Reflecting on the recent deadly shooting of an unarmed black woman by a Chicago police officer, Britni Danielle of Clutch magazine asks why women with fates similar to that of Trayvon Martin often go unnoticed.
After word of 17-year-old Trayvon Martin’s murder spread across social media, many rightly sprang into action to protest his slaying and hold local police accountable for their sloppy investigation. Since that fateful February night, thousands have rallied in his honor in hopes of urging Florida officials to fight for justice for Martin and his family. But lost in the marches, Facebook statuses, and hoodie pictures are scores of murdered black men and women who most will never know their names.
Last week, 22-year-old Rekia Boyd was shot and killed by an off-duty police officer in Chicago. . .
Although no weapon was recovered from the scene and Cross, the man who police allege approached the off-duty officer with a gun, claims he approached the officer while on a cell phone, police have tentatively ruled the shooting justifiable.
Over the weekend Detroit police discovered a shallow grave which apparently contained two missing women, Ashley Conaway, 22, and Abreeya Brown, 18, who were kidnapped last month. According to police records, the women were kidnapped at gun point in Illinois and forced into a trunk. Brown’s stepfather even told police he exchanged gunfire with the kidnappers in an attempt to save his stepdaughter, but he was unable to stop the men.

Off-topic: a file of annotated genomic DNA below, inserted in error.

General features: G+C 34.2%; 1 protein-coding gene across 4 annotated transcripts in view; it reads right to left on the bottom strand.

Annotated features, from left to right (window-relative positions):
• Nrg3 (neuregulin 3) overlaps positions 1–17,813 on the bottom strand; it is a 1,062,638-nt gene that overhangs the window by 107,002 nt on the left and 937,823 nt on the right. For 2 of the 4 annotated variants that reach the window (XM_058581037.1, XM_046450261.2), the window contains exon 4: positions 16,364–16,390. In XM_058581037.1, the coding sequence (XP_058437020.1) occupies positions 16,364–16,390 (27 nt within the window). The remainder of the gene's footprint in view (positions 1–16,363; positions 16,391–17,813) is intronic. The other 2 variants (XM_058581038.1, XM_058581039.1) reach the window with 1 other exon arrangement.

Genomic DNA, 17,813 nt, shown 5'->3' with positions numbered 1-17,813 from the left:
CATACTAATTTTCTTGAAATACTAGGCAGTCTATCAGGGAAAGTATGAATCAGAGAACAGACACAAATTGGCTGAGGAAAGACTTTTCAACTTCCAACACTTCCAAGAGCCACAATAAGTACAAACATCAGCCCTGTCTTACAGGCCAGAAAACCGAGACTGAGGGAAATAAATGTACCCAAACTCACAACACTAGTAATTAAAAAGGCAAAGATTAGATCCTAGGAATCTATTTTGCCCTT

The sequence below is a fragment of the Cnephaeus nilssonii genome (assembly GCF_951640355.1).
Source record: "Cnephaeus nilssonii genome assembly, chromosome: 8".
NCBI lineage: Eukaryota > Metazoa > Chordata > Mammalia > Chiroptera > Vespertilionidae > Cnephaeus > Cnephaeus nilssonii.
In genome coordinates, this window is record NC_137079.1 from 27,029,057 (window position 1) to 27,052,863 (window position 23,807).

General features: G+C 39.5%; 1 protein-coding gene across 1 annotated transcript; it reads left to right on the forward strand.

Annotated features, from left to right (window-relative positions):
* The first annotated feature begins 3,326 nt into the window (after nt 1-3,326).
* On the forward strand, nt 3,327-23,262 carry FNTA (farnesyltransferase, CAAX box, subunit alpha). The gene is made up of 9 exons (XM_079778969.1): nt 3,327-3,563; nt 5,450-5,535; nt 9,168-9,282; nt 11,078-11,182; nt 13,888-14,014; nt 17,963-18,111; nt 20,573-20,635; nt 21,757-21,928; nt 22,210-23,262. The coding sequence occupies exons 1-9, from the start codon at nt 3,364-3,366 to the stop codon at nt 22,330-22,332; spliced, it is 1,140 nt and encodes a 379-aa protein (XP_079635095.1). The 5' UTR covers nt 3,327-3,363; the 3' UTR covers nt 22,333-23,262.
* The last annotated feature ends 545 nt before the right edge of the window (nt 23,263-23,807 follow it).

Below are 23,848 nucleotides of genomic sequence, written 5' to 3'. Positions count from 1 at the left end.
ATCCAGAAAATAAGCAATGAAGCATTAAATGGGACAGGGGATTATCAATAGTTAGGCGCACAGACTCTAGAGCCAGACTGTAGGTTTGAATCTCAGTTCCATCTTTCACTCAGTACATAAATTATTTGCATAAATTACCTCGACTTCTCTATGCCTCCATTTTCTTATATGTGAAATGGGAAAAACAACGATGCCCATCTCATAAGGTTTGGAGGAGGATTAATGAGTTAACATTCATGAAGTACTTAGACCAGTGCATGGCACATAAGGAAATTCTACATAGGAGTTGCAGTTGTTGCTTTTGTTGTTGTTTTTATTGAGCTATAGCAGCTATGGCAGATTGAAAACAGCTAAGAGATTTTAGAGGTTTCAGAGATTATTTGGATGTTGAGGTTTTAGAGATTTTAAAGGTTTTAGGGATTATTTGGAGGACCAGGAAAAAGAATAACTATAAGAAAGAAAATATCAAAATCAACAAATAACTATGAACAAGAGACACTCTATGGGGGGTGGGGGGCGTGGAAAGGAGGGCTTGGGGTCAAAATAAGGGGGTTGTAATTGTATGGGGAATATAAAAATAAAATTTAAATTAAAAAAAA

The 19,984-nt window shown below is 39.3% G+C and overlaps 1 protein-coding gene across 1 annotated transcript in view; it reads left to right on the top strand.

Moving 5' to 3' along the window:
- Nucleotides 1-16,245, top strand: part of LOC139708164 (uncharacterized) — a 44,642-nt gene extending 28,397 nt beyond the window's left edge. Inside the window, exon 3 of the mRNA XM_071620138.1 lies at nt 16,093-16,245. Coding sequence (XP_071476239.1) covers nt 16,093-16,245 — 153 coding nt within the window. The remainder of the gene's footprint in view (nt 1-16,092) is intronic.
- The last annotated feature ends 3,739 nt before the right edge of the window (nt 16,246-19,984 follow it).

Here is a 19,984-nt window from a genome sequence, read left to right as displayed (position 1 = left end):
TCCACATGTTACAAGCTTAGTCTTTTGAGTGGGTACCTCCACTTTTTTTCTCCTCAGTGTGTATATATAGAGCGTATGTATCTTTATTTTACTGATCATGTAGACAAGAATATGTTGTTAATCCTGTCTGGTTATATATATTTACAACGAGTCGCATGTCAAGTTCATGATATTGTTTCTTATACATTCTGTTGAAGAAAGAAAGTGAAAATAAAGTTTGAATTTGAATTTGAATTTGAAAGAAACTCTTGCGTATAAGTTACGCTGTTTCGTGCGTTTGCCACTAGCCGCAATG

Conaway’s former boyfriend, Brandon Cain, and his associate Brian Lee were detained last month for attempted murder charges stemming from the shootout with Brown’s stepfather, but the pair have yet to be charged with the disappearance of the women.
Scenes like this continue to play out across the country with little notice. For every Oscar Grant or Sean Bell or Trayvon Martin, there are many more Rekia Boyds, Aiyana Jones, Ashley Conaways, and Abreeya Browns that go unnoticed. Why?
While we continue to rally for justice for Trayvon Martin, lets not forget the thousands of people who are viciously murdered every year. Justice shouldn’t only be reserved for those whose families and friends are able to get social media to take notice, but for everyone who is a victim of crime.
Read Britni Danielle's entire piece at Clutch magazine.
Britni Danielle is a Los Angeles-based freelance writer and novelist. She has covered pop culture, politics and race for outlets such as Essence, Jet and Clutch. Follow her on Twitter.